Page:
It’s about time you got smart about your writing

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The only way a salesperson will survive in this Sales 2.0 landscape is if they can write. What used to be the “gift of gab” in sales is now the “gift of the written word.” Everything you do in sales requires you to write- from a simple email to proposal to newsletter to LinkedIn message to tweets to commenting on blogs. And here’s a scary statistic: The US Department of Education last year estimated 93 million US adults have Basic and Below Basic literacy skills -its pretty scary how much bad writing is out there these day.

If you are not a good writer, it’s time to kick-it up a notch and take some writing classes, read more and hire an editor. That’s how I’ve grown in my writing over the years, I’ve hired extremely talented editors who helped make my words snap, crackle and pop.  I have a few thoughts:

Word choice- I like Jason Fried’s article titled Why Is Business Writing so Awful? He finds most business writing is boring, bad and find it’s “devoid of nutrition and completely unsatisfying.”  Jason has taken standard corporate speak such as full-service solutions provider and found 47,000 companies using that on a Google search. And when he did a search of cost-effective end-to-end solution, he found 95,000 results. And here’s the winner, 600,000 matches for provider of value-added services. Oops, I think I introduce myself as the “inside sales solutions provider” so that won’t fly anymore.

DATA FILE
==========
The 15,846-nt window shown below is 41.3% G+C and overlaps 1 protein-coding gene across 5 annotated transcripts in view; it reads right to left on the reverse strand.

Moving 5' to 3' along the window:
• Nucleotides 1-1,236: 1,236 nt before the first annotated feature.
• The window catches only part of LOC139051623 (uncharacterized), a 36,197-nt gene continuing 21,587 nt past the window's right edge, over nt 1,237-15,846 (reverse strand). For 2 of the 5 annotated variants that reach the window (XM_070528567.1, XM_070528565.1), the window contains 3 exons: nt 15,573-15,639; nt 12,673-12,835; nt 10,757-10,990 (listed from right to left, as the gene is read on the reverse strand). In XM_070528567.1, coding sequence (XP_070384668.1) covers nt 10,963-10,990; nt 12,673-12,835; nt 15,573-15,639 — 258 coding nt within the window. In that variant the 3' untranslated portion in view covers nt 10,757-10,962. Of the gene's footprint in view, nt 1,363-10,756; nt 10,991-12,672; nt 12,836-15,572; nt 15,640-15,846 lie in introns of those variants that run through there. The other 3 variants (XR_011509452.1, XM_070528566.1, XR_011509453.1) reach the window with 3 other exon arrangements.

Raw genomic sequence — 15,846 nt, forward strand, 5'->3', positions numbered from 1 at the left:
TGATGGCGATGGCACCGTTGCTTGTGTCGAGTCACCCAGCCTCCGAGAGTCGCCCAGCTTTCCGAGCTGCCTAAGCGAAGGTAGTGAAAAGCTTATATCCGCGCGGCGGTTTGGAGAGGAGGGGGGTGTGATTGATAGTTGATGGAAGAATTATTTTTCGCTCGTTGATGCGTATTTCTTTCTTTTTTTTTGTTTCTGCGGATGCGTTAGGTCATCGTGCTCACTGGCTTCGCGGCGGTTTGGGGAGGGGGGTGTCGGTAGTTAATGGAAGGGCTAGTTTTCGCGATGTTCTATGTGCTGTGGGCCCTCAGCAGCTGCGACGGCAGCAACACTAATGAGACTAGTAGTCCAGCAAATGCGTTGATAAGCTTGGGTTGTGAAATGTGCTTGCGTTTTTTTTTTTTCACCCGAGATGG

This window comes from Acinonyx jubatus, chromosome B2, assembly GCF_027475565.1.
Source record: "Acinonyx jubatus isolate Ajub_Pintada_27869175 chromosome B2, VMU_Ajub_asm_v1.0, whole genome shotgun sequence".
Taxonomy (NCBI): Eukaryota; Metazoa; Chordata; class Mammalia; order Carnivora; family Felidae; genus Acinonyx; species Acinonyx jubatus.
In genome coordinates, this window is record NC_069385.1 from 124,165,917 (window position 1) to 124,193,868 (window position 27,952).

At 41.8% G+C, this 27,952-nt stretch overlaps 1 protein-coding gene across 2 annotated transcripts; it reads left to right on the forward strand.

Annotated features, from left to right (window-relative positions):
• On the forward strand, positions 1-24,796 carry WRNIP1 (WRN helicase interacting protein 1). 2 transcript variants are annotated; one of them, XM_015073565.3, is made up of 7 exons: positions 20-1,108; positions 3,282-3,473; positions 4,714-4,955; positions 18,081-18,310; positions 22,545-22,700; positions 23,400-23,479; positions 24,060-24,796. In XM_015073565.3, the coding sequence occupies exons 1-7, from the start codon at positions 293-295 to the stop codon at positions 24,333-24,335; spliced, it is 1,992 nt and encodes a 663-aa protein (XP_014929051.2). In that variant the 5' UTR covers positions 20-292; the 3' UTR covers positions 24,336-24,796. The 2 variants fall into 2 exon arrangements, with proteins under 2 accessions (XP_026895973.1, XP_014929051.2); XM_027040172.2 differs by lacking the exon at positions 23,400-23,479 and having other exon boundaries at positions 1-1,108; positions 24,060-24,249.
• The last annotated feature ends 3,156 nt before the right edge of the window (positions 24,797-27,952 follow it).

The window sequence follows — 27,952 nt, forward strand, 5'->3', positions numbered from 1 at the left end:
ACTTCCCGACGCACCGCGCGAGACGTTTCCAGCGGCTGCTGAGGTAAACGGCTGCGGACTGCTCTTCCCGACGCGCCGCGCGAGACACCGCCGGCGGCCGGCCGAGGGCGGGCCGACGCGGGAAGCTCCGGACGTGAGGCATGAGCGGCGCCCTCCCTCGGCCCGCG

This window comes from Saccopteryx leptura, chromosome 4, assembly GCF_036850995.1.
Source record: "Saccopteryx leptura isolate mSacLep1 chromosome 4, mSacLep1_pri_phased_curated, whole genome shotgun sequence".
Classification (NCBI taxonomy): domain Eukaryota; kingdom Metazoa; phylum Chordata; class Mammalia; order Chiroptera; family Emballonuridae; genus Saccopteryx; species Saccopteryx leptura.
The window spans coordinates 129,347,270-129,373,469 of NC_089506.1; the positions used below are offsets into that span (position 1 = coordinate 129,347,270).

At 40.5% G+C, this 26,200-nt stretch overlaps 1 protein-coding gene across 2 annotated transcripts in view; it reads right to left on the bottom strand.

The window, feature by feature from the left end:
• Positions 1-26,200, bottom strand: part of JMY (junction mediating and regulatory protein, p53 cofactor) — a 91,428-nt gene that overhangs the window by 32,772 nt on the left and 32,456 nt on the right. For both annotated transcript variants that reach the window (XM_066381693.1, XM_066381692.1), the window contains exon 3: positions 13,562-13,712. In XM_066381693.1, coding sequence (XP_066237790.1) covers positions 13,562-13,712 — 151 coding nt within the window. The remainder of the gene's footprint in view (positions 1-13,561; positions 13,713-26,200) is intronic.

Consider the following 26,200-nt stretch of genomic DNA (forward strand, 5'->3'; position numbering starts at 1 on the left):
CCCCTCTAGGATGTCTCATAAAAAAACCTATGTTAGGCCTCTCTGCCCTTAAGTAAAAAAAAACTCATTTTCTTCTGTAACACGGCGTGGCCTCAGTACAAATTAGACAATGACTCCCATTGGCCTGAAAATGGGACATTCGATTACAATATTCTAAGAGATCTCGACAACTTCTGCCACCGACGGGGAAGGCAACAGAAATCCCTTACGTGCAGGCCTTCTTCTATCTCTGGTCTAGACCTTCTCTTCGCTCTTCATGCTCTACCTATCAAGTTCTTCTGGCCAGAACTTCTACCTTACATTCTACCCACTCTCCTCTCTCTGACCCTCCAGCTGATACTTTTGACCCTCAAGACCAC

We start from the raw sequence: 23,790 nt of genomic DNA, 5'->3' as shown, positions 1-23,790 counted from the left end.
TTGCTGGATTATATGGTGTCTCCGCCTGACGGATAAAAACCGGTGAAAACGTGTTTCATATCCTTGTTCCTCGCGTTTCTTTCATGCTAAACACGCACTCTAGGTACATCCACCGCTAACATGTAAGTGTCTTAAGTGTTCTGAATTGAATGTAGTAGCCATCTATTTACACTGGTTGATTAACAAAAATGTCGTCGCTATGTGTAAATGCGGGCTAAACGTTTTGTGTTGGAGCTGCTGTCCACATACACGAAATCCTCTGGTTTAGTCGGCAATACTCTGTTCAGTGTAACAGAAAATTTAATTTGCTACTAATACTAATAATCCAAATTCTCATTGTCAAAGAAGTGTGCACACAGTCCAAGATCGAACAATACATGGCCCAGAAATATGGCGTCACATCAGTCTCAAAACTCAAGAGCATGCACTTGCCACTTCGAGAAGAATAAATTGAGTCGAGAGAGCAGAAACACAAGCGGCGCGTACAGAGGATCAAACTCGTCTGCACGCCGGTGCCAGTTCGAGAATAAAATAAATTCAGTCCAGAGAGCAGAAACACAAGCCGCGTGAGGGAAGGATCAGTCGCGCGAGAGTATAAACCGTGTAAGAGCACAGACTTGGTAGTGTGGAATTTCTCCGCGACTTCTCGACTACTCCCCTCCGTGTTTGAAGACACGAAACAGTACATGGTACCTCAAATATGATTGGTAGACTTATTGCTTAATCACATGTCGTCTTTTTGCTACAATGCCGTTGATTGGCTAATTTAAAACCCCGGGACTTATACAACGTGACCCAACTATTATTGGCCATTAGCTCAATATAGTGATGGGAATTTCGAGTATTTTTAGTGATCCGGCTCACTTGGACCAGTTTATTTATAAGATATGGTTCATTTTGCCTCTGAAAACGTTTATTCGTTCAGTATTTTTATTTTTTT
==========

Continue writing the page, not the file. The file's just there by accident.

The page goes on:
When we are selling by phone and online- the words carry more value so what you say/write and how you say it is key. If you sound like every other vendor prospecting, you will be treated like every other vendor.

Creating Conflict- Another refreshing perspective comes from one of my favorite marketing gurus, David Meerman Scott who has a new ebook titled, Gaijin Male Model: A Case Study in Conflict-Driven Business Writing. He suggests we create more conflict in our writing instead of the typical “propaganda-driven marketing crap” and he points out this writing is usually all about ”here’s our product, it is great, here are customers who say its great, now buy some product.”  I agree and that’s what I usually recommend but like David suggests, why don’t we shake it up a bit and create some conflict to make is sound more interesting? Instead think about suggesting a scenario that spells trouble and highlighting all the things that could go wrong, then coming in with a solution. Much more interesting, don’t you think? Now go create some conflict……ok?

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